Wise entrepreneurs and investors understand that great ventures are forged, not in retreats or laboratories, but on the field of play, where offerings and delivery systems are subject to the eye-opening scrutiny that only the marketplace can provide. For this reason, most highly successful businesses end up looking very different from what founders intended or expected. The creative dynamic here is often like that of the proverbial sausage factory. Even if the end result tastes great, the process for getting there is not always pretty.
As a passionate founder, it is critical that you deal with everyday reality in a way that doesn’t sap your confidence and enthusiasm. Successful entrepreneurs are resilient, persevering in the face of adversity, and this fact is sometimes mistakenly interpreted to mean that they race past obstacles by focusing only on the positive aspects of a situation, by seeing the glass as “half full.” But skillful entrepreneurs prevail over problems precisely because they acknowledge and address them. They stare down reality every day, traversing tough passages without losing sight of the higher summit to which they aspire. “This is a very important lesson,” says Admiral James Stockdale, quoted by Jim Collins in his book Good to Great, “You must never confuse faith that you will prevail in the end—which you can never afford to lose— with the discipline to confront the most brutal facts of your current reality, whatever they might be.”13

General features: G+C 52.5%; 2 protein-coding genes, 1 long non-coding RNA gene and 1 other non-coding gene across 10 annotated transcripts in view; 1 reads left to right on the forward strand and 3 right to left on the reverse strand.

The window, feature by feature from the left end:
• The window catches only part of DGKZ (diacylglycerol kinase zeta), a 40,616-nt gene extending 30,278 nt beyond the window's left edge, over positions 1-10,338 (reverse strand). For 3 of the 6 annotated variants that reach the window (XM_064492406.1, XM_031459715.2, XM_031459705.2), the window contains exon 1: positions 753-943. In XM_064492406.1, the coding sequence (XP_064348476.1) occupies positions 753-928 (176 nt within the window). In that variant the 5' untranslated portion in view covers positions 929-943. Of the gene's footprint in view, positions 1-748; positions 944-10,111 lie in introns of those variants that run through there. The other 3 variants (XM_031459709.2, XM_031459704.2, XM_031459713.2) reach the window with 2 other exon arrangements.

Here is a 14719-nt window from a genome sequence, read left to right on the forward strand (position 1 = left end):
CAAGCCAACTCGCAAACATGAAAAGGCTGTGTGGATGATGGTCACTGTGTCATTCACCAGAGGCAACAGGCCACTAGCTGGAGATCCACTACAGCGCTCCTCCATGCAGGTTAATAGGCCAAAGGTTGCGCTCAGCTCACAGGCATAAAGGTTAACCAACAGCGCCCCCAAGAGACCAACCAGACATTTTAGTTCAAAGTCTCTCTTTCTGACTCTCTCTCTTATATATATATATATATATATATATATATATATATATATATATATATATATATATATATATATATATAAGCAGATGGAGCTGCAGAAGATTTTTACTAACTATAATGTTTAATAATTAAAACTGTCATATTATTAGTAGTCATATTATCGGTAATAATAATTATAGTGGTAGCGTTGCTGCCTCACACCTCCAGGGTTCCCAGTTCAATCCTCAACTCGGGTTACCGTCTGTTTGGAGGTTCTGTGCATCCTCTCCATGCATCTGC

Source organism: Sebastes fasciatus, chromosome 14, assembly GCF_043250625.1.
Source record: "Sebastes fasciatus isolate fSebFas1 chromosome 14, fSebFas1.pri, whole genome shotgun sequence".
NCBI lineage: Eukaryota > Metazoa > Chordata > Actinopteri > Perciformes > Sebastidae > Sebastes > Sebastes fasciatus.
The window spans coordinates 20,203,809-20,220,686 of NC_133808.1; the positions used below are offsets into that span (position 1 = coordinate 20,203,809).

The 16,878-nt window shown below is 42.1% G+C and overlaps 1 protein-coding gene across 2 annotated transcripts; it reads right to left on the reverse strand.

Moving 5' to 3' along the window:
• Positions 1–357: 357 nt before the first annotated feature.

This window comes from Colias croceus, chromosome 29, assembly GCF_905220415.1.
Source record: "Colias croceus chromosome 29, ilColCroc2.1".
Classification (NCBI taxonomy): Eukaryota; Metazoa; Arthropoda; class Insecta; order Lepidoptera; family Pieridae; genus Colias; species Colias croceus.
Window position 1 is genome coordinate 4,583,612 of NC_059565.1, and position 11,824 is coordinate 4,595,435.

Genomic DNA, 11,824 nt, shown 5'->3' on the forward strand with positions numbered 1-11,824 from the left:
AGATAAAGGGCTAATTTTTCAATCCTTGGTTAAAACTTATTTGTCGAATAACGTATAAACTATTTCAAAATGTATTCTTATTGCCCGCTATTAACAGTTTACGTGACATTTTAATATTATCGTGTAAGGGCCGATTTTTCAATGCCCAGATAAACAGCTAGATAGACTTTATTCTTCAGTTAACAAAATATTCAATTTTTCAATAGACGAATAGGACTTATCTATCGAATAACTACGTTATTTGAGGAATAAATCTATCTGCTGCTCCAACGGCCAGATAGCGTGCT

In a high-integrity startup environment, everything is open to scrutiny. Founders scrutinize their own thinking and invite the scrutiny of others. This includes the willingness to entertain skeptics and take a systematic look at one’s own doubts and fears. Rather than causing a downward spiral of increasing negativity, as positive thinking enthusiasts might argue, I have found this practice of surfacing and evaluating doubts to lead to even higher levels of confidence. It is the business equivalent of a child’s leaving the security of the bedcovers to confirm, once and for all, that no monster is hiding under the bed. As Czechoslovakia’s heroic former president, Vaclav Havel, once wrote, “Isn’t it the moment of most profound doubt that gives rise to new certainties?”14
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